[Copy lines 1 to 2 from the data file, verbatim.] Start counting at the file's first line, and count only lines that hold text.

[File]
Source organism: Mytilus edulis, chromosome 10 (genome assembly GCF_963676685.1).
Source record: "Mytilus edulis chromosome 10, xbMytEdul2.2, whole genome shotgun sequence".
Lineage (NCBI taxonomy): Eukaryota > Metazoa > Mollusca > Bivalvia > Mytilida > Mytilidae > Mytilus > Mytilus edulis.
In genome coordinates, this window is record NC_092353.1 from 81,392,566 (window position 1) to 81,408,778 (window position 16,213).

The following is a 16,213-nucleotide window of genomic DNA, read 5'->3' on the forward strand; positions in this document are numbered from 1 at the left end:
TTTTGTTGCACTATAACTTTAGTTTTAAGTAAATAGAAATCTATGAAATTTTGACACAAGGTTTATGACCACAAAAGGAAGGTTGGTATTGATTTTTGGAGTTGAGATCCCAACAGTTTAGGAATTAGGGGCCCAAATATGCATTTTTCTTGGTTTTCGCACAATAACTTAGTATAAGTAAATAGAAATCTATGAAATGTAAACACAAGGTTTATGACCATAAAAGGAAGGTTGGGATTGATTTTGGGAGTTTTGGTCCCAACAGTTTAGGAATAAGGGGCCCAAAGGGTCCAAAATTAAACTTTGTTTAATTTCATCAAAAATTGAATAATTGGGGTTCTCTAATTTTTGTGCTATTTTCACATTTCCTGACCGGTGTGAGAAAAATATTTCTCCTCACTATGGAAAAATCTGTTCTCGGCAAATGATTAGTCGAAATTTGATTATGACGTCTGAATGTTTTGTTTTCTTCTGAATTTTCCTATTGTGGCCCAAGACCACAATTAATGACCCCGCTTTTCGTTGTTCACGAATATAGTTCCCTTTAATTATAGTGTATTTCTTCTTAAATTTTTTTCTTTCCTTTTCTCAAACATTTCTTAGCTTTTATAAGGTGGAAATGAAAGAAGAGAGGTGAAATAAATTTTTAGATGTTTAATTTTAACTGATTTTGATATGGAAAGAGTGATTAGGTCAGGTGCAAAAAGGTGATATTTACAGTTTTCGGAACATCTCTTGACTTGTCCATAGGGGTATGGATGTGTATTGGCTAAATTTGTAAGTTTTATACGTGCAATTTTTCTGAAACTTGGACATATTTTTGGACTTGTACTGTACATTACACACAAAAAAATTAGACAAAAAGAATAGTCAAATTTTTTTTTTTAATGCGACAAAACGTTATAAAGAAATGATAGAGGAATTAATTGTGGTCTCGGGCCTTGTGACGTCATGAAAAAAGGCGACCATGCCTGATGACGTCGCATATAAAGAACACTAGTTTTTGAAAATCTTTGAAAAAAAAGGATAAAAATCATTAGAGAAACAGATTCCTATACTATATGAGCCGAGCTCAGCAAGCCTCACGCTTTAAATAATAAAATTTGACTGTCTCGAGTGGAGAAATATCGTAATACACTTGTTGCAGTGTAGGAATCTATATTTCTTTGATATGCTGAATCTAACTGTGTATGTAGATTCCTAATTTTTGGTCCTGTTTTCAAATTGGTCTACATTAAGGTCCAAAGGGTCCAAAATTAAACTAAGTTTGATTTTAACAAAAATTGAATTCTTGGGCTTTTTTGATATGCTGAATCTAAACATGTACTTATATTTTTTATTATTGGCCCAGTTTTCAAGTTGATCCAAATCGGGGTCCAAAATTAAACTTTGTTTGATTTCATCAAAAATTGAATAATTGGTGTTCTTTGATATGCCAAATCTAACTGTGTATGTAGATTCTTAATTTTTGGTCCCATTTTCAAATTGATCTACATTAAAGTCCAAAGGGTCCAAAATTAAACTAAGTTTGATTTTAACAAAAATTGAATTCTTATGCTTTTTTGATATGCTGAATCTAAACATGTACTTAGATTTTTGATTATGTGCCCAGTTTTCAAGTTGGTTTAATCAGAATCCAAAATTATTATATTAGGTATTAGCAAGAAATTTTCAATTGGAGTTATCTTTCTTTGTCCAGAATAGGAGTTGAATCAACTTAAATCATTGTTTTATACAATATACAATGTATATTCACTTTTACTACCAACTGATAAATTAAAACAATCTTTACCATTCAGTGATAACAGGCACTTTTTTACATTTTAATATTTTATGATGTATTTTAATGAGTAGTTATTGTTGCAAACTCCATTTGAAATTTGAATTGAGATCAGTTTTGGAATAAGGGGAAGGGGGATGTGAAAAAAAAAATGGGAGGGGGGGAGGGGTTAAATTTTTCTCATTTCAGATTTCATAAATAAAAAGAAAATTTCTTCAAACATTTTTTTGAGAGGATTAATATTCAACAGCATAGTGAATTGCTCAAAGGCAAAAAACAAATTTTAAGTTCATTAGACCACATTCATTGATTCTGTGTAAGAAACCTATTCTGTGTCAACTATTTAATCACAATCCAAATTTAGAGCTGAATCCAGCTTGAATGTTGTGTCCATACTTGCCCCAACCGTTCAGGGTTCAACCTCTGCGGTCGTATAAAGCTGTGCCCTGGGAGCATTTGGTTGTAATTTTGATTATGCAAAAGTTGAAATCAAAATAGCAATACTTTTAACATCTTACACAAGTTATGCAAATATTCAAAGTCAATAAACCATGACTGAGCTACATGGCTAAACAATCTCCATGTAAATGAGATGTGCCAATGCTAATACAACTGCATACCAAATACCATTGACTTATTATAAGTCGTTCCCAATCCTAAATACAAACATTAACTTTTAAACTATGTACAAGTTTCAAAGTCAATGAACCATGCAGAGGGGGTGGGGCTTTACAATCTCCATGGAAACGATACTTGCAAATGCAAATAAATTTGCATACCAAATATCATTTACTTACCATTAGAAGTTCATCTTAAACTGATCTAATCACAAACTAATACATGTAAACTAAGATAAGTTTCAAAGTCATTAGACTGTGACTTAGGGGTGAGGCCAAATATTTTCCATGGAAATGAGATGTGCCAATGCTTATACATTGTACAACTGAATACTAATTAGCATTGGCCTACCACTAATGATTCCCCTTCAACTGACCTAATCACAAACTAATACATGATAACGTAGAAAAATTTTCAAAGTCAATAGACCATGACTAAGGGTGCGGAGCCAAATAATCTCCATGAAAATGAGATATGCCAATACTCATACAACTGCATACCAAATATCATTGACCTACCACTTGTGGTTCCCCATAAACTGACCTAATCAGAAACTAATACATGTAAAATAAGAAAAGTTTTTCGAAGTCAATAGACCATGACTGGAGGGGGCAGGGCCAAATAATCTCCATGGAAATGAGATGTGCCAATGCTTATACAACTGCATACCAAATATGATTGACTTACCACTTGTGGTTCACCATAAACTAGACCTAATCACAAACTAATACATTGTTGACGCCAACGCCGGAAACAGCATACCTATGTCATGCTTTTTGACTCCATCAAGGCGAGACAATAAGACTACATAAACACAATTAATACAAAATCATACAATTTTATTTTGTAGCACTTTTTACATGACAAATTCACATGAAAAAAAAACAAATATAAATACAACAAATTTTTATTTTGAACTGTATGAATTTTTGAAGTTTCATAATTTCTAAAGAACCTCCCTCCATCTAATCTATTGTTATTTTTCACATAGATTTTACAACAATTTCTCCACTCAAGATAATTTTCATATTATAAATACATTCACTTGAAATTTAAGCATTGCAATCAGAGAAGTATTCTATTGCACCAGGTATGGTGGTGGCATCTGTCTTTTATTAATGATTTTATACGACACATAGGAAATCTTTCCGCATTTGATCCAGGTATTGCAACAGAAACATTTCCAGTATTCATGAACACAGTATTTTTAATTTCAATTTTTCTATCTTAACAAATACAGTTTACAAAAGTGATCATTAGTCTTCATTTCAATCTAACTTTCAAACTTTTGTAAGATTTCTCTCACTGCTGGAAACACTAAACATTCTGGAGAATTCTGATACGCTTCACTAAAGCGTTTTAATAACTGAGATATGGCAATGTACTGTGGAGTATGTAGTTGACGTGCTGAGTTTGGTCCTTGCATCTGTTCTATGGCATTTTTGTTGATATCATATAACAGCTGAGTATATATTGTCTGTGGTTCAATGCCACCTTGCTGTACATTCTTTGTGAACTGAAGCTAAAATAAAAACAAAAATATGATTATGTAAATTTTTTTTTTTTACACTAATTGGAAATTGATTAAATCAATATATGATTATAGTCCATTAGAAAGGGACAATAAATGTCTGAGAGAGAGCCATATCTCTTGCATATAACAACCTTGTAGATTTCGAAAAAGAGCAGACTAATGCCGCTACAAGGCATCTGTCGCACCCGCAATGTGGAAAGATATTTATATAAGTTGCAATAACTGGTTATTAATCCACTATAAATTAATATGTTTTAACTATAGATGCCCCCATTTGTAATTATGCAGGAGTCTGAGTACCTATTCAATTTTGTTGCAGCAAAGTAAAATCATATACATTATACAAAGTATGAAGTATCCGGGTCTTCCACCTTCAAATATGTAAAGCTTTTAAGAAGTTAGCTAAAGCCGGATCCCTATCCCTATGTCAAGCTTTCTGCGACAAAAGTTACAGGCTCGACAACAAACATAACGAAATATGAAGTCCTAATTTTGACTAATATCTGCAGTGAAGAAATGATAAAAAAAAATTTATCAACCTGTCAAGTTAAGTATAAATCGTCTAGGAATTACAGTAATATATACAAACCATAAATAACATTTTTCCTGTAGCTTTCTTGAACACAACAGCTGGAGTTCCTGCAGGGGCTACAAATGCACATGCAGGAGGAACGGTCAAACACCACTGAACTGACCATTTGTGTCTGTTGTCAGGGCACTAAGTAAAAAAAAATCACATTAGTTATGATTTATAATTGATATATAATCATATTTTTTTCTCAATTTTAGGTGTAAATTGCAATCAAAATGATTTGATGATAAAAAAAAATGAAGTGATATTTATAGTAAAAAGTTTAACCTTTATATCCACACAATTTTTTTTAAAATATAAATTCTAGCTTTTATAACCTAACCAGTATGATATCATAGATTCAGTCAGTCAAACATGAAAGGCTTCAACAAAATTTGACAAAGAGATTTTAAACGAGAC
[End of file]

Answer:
Source organism: Mytilus edulis, chromosome 10 (genome assembly GCF_963676685.1).
Source record: "Mytilus edulis chromosome 10, xbMytEdul2.2, whole genome shotgun sequence".